Grant winners – 21 January 2016

A round-up of recent recipients of research council cash

January 21, 2016
Grant winners tab on folder

Leverhulme Trust

Research Project Grants

The control of coral biomineralisation

Exploring a novel role for interferon signalling in cellular senescence

Mapping the gerbil genome

Royal Society

Wolfson Research Merit Awards

These awards are worth £10,000-£30,000 a year, which is a salary enhancement

Ecologically engineering the next generation of environmental biotechnologies

Automated computational materials discovery: building on random search

Mechanics of chromosome segregation in human cells

Economic and Social Research Council

Research Grants

Sustainable prosperity: Centre for the Understanding of Sustainable Prosperity

A democracy to come? Investigating change in alternative organisations

Using economic theory to understand children’s risky visuomotor decisions

Urban ageing and social exclusion

In detail

Award winner: Sam Friedman
Institution: London School of Economics
Value: £186,900

Breaking the ‘class’ ceiling? Social mobility into Britain’s elite occupations

This study will explore rates of social mobility into and within Britain’s elite occupations. Improving social mobility, a key policy for the main political parties, has historically centred on a commitment to increase the number of people from lower occupational class backgrounds who move into higher class groups during their working lives. A limitation of this focus is that it misses potentially important differences in rates of mobility between occupations, especially elite or esteemed professions. In the past, such detailed analysis has not been possible because datasets have simply not had sample sizes that were large enough to meaningfully examine mobility into individual occupations. However, new questions about parents’ occupations in the Labour Force Survey, the UK’s largest employment survey, will provide new data that the team can use to explore how rates of upward mobility vary between Britain’s 29 most elite occupations. The study will also investigate the relationships between rates of mobility and other forms of disadvantage, such as gender and ethnicity, in these occupations.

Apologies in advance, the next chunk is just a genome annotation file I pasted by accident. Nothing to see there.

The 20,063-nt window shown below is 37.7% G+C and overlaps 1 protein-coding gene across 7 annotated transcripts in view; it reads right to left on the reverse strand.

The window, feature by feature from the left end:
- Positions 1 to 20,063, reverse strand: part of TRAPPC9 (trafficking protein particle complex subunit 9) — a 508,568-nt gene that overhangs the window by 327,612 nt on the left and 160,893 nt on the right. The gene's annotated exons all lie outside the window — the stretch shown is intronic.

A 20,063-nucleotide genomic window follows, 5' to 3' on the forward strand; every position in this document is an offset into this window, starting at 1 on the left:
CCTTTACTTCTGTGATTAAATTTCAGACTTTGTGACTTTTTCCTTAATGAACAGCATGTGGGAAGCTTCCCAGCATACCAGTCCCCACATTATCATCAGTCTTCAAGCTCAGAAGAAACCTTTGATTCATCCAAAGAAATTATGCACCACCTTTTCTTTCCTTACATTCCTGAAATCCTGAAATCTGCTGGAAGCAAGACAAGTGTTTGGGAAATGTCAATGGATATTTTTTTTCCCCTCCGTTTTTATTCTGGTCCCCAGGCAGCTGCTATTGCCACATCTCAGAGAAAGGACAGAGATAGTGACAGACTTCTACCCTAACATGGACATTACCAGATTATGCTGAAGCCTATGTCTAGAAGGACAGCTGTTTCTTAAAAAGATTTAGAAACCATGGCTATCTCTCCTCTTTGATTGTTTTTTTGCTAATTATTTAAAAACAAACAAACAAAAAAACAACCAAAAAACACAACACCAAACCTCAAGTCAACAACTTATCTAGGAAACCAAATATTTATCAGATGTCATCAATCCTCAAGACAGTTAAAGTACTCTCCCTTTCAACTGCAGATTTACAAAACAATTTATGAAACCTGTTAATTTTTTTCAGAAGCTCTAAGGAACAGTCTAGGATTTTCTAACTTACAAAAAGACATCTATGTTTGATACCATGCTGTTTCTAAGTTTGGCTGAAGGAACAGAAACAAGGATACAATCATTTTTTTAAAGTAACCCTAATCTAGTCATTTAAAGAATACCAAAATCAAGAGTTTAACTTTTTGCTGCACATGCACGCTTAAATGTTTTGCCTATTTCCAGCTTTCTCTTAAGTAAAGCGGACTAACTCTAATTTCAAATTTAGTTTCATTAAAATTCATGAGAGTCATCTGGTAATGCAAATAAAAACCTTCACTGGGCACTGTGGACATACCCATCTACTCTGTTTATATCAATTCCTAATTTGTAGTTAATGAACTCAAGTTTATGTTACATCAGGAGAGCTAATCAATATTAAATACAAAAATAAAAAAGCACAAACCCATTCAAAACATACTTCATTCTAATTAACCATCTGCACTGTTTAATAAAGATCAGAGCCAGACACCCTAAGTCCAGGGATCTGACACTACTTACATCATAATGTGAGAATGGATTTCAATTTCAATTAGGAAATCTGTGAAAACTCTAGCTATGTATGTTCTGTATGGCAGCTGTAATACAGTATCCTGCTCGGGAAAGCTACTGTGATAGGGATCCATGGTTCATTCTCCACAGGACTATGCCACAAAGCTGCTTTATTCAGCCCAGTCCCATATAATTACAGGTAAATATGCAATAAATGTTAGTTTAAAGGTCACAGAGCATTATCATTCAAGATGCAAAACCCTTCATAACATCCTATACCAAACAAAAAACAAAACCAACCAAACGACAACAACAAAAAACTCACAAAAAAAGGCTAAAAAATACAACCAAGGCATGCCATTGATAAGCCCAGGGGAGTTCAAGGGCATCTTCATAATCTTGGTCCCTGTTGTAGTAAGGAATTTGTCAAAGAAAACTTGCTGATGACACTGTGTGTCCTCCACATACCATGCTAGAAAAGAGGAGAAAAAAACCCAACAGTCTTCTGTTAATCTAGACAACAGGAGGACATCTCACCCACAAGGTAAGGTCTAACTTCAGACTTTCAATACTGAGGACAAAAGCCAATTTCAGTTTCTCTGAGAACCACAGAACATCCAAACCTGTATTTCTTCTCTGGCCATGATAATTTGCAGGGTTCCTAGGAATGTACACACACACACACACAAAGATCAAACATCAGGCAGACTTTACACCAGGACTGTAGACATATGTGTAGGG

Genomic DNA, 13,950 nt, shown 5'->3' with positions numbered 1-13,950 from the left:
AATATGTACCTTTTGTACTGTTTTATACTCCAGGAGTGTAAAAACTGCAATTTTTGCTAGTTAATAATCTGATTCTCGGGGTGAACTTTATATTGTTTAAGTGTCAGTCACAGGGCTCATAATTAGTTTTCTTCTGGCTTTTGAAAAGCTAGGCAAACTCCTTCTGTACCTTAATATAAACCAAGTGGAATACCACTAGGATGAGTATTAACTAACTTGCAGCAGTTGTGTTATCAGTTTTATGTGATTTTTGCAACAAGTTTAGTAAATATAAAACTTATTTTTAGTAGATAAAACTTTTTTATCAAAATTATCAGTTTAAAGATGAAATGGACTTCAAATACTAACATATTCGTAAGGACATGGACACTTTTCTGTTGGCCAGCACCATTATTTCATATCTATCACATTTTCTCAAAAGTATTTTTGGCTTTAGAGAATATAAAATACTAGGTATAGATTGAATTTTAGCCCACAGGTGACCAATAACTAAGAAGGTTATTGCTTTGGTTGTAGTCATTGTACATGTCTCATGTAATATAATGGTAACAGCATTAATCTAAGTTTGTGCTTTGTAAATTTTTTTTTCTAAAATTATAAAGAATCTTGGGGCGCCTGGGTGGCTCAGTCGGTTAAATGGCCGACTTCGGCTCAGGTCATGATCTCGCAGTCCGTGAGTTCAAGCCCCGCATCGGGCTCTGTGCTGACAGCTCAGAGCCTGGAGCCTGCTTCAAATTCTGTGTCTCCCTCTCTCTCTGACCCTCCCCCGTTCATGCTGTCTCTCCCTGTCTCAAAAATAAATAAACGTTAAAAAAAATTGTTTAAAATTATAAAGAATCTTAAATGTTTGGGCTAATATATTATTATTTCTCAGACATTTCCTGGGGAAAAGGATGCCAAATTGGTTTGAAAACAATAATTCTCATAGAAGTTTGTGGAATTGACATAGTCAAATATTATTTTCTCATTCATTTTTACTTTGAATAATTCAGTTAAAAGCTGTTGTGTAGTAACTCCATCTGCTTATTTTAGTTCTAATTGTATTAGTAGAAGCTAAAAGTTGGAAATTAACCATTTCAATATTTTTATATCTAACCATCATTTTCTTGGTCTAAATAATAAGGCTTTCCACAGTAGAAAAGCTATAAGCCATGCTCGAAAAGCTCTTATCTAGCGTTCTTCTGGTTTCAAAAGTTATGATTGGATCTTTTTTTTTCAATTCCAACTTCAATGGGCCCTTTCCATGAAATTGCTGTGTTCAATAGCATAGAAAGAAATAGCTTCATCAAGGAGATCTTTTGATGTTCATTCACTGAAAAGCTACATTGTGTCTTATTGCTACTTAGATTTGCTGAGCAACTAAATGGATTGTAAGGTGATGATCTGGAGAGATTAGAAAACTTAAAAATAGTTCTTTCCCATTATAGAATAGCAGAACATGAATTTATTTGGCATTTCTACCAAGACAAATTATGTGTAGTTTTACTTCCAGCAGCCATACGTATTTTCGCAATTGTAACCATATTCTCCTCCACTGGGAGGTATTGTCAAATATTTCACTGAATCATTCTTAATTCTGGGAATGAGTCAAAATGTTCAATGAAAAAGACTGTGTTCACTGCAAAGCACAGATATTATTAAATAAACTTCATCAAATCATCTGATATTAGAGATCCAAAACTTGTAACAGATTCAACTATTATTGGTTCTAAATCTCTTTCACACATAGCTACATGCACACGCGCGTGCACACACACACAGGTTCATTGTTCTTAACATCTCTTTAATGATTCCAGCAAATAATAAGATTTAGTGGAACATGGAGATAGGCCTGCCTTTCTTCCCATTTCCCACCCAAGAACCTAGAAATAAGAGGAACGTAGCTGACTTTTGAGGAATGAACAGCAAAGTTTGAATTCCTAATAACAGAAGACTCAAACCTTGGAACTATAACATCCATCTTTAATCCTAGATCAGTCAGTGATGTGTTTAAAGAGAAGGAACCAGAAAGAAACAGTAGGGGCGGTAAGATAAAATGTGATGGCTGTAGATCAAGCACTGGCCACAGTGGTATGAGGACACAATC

You've reached your article limit

Register to continue

Registration is free and only takes a moment. Once registered you can read a total of 6 articles each month, plus:

  • Sign up for the editor's highlights
  • Receive World University Rankings news first
  • Get job alerts, shortlist jobs and save job searches
  • Participate in reader discussions and post comments

Have your say

Log in or register to post comments

Most Commented

United Nations peace keeper

Understanding the unwritten rules of graduate study is vital if you want to get the most from your PhD supervision, say Kevin O'Gorman and Robert MacIntosh

Eleanor Shakespeare illustration (5 January 2017)

Fixing problems in the academic job market by reducing the number of PhDs would homogenise the sector, argues Tom Cutterham

Houses of Parliament, Westminster, government

There really is no need for the Higher Education and Research Bill, says Anne Sheppard

poi, circus

Kate Riegle van West had to battle to bring her circus life and her academic life together

man with frozen beard, Lake Louise, Canada

Australia also makes gains in list of most attractive English-speaking nations as US slips